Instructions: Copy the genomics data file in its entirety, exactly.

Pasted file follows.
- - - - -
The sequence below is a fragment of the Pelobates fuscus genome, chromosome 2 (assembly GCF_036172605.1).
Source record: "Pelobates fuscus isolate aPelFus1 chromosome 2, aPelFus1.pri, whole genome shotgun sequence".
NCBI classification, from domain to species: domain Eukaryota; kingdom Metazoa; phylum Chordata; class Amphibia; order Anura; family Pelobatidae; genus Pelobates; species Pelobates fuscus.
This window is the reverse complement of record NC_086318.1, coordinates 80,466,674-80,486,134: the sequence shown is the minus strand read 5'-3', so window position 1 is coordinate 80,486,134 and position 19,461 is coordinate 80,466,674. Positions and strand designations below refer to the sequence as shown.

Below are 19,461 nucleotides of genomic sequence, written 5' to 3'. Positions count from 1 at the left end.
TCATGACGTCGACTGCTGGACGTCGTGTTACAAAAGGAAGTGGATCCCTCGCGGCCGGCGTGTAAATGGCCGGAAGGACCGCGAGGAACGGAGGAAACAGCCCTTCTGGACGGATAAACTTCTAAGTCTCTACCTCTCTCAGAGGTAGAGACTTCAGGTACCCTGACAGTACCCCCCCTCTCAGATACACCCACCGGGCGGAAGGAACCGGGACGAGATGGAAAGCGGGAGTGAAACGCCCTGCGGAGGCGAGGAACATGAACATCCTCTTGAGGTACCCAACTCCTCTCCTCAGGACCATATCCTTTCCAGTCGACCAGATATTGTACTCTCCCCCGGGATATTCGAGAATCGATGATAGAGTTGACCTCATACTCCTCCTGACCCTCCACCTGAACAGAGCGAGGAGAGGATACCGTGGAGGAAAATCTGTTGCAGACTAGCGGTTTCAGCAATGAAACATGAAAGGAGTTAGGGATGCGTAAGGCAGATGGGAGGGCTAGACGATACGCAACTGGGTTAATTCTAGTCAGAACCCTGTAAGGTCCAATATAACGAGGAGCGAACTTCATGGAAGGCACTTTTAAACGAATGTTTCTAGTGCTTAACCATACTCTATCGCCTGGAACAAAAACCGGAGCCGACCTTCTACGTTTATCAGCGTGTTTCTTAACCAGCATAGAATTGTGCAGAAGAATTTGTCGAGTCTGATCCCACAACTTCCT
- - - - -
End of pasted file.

The sequence below is a fragment of the Pelobates fuscus genome, chromosome 2 (assembly GCF_036172605.1).
Source record: "Pelobates fuscus isolate aPelFus1 chromosome 2, aPelFus1.pri, whole genome shotgun sequence".
NCBI classification, from domain to species: domain Eukaryota; kingdom Metazoa; phylum Chordata; class Amphibia; order Anura; family Pelobatidae; genus Pelobates; species Pelobates fuscus.
This window is the reverse complement of record NC_086318.1, coordinates 80,466,674-80,486,134: the sequence shown is the minus strand read 5'-3', so window position 1 is coordinate 80,486,134 and position 19,461 is coordinate 80,466,674. Positions and strand designations below refer to the sequence as shown.

Below are 19,461 nucleotides of genomic sequence, written 5' to 3'. Positions count from 1 at the left end.
TCATGACGTCGACTGCTGGACGTCGTGTTACAAAAGGAAGTGGATCCCTCGCGGCCGGCGTGTAAATGGCCGGAAGGACCGCGAGGAACGGAGGAAACAGCCCTTCTGGACGGATAAACTTCTAAGTCTCTACCTCTCTCAGAGGTAGAGACTTCAGGTACCCTGACAGTACCCCCCCTCTCAGATACACCCACCGGGCGGAAGGAACCGGGACGAGATGGAAAGCGGGAGTGAAACGCCCTGCGGAGGCGAGGAACATGAACATCCTCTTGAGGTACCCAACTCCTCTCCTCAGGACCATATCCTTTCCAGTCGACCAGATATTGTACTCTCCCCCGGGATATTCGAGAATCGATGATAGAGTTGACCTCATACTCCTCCTGACCCTCCACCTGAACAGAGCGAGGAGAGGATACCGTGGAGGAAAATCTGTTGCAGACTAGCGGTTTCAGCAATGAAACATGAAAGGAGTTAGGGATGCGTAAGGCAGATGGGAGGGCTAGACGATACGCAACTGGGTTAATTCTAGTCAGAACCCTGTAAGGTCCAATATAACGAGGAGCGAACTTCATGGAAGGCACTTTTAAACGAATGTTTCTAGTGCTTAACCATACTCTATCGCCTGGAACAAAAACCGGAGCCGACCTTCTACGTTTATCAGCGTGTTTCTTAACCAGCATAGAATTGTGCAGAAGAATTTGTCGAGTCTGATCCCACAACTTCCT